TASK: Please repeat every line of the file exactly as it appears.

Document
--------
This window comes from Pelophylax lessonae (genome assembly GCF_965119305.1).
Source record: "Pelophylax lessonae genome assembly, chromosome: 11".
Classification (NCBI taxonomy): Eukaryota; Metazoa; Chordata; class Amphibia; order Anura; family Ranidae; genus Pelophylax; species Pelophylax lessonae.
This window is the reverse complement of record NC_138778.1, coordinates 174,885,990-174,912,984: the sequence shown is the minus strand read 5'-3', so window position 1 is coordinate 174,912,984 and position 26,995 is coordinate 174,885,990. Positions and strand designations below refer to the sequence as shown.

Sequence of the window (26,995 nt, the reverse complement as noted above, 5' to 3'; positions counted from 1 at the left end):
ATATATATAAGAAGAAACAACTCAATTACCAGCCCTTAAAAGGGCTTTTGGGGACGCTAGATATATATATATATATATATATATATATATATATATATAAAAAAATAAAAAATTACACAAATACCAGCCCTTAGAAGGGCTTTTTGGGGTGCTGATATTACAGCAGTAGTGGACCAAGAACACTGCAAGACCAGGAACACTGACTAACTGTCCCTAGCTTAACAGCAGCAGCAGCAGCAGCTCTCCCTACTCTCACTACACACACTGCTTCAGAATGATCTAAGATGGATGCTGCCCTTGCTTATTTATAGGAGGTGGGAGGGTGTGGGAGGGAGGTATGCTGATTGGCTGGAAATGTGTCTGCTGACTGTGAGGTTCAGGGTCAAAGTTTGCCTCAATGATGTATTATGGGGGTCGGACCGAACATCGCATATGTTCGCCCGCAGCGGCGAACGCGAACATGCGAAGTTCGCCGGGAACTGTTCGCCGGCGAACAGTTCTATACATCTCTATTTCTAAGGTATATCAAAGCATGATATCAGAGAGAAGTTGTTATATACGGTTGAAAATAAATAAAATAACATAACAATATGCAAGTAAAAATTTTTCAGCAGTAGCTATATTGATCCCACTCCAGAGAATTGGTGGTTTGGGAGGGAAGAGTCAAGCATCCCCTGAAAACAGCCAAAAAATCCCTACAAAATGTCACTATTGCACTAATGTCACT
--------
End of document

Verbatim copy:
This window comes from Pelophylax lessonae (genome assembly GCF_965119305.1).
Source record: "Pelophylax lessonae genome assembly, chromosome: 11".
Classification (NCBI taxonomy): Eukaryota; Metazoa; Chordata; class Amphibia; order Anura; family Ranidae; genus Pelophylax; species Pelophylax lessonae.
This window is the reverse complement of record NC_138778.1, coordinates 174,885,990-174,912,984: the sequence shown is the minus strand read 5'-3', so window position 1 is coordinate 174,912,984 and position 26,995 is coordinate 174,885,990. Positions and strand designations below refer to the sequence as shown.

Sequence of the window (26,995 nt, the reverse complement as noted above, 5' to 3'; positions counted from 1 at the left end):
ATATATATAAGAAGAAACAACTCAATTACCAGCCCTTAAAAGGGCTTTTGGGGACGCTAGATATATATATATATATATATATATATATATATATATATAAAAAAATAAAAAATTACACAAATACCAGCCCTTAGAAGGGCTTTTTGGGGTGCTGATATTACAGCAGTAGTGGACCAAGAACACTGCAAGACCAGGAACACTGACTAACTGTCCCTAGCTTAACAGCAGCAGCAGCAGCAGCTCTCCCTACTCTCACTACACACACTGCTTCAGAATGATCTAAGATGGATGCTGCCCTTGCTTATTTATAGGAGGTGGGAGGGTGTGGGAGGGAGGTATGCTGATTGGCTGGAAATGTGTCTGCTGACTGTGAGGTTCAGGGTCAAAGTTTGCCTCAATGATGTATTATGGGGGTCGGACCGAACATCGCATATGTTCGCCCGCAGCGGCGAACGCGAACATGCGAAGTTCGCCGGGAACTGTTCGCCGGCGAACAGTTCTATACATCTCTATTTCTAAGGTATATCAAAGCATGATATCAGAGAGAAGTTGTTATATACGGTTGAAAATAAATAAAATAACATAACAATATGCAAGTAAAAATTTTTCAGCAGTAGCTATATTGATCCCACTCCAGAGAATTGGTGGTTTGGGAGGGAAGAGTCAAGCATCCCCTGAAAACAGCCAAAAAATCCCTACAAAATGTCACTATTGCACTAATGTCACT